To End a War
Sarajevo Daily: A City and Its Newspaper Under Siege
The Choice: How Clinton Won
Near the lovely North Portico of the White House, on a mild and breezy evening in mid-June 1995, the President and First Lady danced alone. In the background musicians of the Marine Band played. Moments before, President Jacques Chirac and Mrs. Chirac of France had said their goodbyes. As Hillary and Bill Clinton danced, the President’s foreign policy advisers-Warren Christopher, Madeleine Albright, Samuel Berger, Richard Holbrooke-stood together looking on, for the night was warm and clear and beautiful and the White House, Holbrooke writes, “exuded all its special magic.”
However seductive these romantic trappings, Richard Holbrooke, then Assistant Secretary of State for European and Canadian Affairs, found himself preoccupied with other things. “I looked at Christopher, concerned that we would lose the moment,” a moment Holbrooke had anxiously awaited since early that morning, when the “pre-brief”-a normally placid, pro forma meeting during which the President’s aides and advisers prepare him for a session with a foreign leader—had “degenerated into an angry and contentious discussion.” The anger and contention stemmed, as they had so often that spring and summer, from the unfolding catastrophe in Bosnia, where Sarajevo and Srebrenica and the other eastern enclaves were under heavy siege, and Western leaders who had contributed soldiers to the United Nations peacekeeping force were threatening to withdraw their troops—a dangerous operation which President Clinton had pledged to assist with twenty thousand American soldiers.1 During the meeting, Holbrooke writes,
The presentation given by members of the National Security Council staff was, in my view, misleading as to the situation, and especially the nature of American “automaticity” in assisting a UN withdrawal. When I started to offer a contrary view, the President, obviously disturbed that he was receiving contradictory information before [seeing] an important visitor, cut me off sharply.
In the car on the way to the French embassy, where President Chirac expected Holbrooke and Secretary of State Christopher for lunch, the younger man expressed his “astonishment at what had just happened.” Christopher, who, according to Holbrooke, had been “much sobered by the meeting,” agreed that they must speak to the President as soon as they could.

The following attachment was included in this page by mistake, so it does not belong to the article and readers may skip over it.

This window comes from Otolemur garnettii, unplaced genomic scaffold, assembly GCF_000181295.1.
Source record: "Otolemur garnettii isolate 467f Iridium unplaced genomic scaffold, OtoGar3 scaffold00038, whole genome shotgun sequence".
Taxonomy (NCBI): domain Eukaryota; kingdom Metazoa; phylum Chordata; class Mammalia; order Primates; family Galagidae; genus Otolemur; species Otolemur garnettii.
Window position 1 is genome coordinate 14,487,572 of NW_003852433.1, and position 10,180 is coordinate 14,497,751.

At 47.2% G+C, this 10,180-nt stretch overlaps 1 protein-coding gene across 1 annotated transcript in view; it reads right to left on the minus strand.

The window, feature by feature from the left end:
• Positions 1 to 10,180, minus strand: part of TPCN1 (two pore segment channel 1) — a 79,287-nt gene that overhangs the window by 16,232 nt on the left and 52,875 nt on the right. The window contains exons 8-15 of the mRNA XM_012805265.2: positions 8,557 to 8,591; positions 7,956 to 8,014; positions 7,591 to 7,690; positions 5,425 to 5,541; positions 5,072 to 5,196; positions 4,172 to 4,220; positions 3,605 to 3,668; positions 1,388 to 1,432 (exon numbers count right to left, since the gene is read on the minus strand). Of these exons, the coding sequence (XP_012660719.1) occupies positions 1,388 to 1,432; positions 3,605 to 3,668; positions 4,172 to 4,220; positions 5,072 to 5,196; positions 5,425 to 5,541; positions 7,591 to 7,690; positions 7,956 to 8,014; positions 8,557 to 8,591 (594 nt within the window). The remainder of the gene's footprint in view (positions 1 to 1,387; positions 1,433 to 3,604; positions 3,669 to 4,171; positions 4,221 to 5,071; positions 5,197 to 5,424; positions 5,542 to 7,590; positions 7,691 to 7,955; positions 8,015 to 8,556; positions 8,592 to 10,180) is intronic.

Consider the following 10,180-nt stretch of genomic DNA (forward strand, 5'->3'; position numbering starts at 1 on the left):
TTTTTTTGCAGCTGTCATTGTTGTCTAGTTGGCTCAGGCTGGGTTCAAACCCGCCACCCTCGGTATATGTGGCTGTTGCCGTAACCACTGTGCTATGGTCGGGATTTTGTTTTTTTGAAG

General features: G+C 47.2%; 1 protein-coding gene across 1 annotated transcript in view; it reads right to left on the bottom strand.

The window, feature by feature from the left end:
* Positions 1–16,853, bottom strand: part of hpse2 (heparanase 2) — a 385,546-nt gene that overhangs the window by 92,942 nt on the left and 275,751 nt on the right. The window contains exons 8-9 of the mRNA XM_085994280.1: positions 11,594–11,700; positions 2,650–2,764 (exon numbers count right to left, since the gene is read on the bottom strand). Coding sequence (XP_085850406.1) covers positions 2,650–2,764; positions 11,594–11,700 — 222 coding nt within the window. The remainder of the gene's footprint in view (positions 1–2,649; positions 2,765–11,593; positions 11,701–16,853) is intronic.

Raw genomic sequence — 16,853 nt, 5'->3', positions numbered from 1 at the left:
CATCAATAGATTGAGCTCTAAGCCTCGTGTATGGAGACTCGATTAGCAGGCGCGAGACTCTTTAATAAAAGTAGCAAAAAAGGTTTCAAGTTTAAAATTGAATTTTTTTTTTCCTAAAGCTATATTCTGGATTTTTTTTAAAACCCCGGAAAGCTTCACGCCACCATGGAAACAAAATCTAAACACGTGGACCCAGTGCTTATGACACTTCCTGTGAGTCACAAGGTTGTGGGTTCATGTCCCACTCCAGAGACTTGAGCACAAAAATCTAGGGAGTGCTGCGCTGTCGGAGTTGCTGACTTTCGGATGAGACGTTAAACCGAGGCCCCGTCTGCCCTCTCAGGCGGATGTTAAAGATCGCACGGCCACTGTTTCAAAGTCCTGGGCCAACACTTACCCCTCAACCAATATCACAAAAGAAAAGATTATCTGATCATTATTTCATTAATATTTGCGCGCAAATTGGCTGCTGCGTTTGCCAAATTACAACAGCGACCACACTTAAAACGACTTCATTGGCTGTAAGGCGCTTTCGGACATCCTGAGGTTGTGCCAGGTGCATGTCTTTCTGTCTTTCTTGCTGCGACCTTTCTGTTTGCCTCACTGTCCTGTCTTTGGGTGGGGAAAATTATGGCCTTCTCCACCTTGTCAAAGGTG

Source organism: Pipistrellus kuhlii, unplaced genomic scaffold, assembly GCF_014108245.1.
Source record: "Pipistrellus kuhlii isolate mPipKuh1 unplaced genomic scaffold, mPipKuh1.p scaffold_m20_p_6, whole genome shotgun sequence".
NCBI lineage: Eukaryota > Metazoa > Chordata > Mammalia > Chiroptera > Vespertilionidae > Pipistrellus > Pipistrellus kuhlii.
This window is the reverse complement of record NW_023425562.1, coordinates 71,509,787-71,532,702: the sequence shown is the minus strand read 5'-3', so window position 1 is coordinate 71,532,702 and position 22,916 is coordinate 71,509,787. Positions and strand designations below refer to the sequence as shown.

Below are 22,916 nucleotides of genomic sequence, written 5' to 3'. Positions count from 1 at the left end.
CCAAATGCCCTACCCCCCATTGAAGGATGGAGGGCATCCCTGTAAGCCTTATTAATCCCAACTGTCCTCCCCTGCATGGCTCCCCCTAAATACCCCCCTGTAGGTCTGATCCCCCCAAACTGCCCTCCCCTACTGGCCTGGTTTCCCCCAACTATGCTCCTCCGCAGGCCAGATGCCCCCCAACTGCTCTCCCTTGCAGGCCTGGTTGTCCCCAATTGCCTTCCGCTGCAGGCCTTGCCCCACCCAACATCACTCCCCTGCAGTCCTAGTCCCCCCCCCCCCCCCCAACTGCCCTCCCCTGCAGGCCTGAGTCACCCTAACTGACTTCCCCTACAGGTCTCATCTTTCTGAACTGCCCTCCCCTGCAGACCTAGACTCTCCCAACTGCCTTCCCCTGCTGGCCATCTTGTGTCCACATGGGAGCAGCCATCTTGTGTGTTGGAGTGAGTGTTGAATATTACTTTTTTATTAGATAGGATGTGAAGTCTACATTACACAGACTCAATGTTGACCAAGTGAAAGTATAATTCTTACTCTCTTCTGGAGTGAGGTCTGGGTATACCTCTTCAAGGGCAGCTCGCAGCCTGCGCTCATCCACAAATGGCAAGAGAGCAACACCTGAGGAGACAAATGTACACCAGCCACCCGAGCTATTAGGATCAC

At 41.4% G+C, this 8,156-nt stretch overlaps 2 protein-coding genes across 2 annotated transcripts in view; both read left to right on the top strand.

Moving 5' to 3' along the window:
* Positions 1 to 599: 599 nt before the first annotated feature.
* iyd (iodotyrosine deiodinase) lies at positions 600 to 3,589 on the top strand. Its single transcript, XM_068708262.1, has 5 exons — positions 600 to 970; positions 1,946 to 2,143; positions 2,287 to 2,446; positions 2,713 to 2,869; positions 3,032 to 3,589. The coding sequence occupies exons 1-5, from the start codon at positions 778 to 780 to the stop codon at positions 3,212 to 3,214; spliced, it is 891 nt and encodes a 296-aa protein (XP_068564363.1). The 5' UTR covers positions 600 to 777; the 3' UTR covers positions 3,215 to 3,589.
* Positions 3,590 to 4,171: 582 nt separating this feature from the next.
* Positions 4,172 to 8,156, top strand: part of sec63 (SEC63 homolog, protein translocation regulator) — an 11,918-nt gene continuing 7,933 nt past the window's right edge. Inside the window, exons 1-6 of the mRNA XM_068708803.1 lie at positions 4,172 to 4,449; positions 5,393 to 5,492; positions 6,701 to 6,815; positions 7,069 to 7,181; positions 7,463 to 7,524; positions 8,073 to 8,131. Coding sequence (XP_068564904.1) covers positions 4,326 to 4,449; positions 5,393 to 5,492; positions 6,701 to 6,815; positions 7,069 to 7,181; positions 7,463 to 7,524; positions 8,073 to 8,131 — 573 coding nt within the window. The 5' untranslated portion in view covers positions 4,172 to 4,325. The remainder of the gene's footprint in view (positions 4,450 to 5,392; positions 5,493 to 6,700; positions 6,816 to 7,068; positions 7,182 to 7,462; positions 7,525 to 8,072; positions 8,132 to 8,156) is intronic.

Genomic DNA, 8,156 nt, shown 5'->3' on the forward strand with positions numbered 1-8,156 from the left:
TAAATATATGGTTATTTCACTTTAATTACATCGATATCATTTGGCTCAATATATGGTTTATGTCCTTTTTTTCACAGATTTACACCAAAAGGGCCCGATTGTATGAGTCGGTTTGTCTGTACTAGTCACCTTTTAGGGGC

And so we arrive at that magical night, the Chiracs having just departed after a pleasant dinner, the music playing, the First Couple tracing their solitary course across the White House dance floor. Finally the Clintons break, turn, stroll over to the North Portico. Holbrooke seizes his chance.
“I hate to ruin a wonderful evening, Mr. President,” I began, “but we should clarify something…. Under existing NATO plans, the United States is already committed to sending troops to Bosnia if the UN decides to withdraw. I’m afraid that we may not have that much flexibility left.”
The President looked at me with surprise. “What do you mean?” he asked. “I’ll decide the troop issue if and when the time comes.”
There was silence for a moment. “Mr. President,” I said, “NATO has already approved the withdrawal plan…. It has a high degree of automaticity built into it, especially since we have committed ourselves publicly to assisting NATO troops if the UN decides to withdraw.”
The President looked at Christopher. “Is this true?” he said. “Yes, it appears to be,” Christopher said tersely. “I suggest that we talk about it again tomorrow,” the President said grimly, and walked off without another word, holding Hillary’s hand.2
To the gruesome tableaux the word “Bosnia” conjures up in citizens’ minds (artillery gunners bombarding unprotected civilians; emaciated prisoners staring from behind barbed wire; militiamen raping, mutilating, slaughtering unarmed people), one is forced now to add another, quieter and yet perhaps more chilling: of men a few thousand miles from the battlefields who wear expensive suits and eat fine food and hold in their hands the power to stop the war-but who lack, after two and a half years, even a fundamental understanding of their commitments and responsibilities.
Even as the Clintons danced, Bosnian soldiers from the capital of Sarajevo-to which Serb besiegers had for more than a month cut off all food, water, and electricity-were launching a desperate attack. Across Bosnia, “blue helmets” of the United Nations Protection Force (British soldiers in Gorazde, Ukrainians in Zepa, Dutch in Srebrenica, and French troops in Sarajevo itself) prepared for the fighting, which for the most part meant taking cover, crouching uncomfortably between combatants. The morning after President Chirac dined with the Clintons, his troops in Sarajevo were forced to stand by and watch as Serb gunners, writes Tom Gjelten, the correspondent for National Public Radio, “responded to the Muslim offensive by increasing their bombardment of the city to a level not seen since the early months of the war.”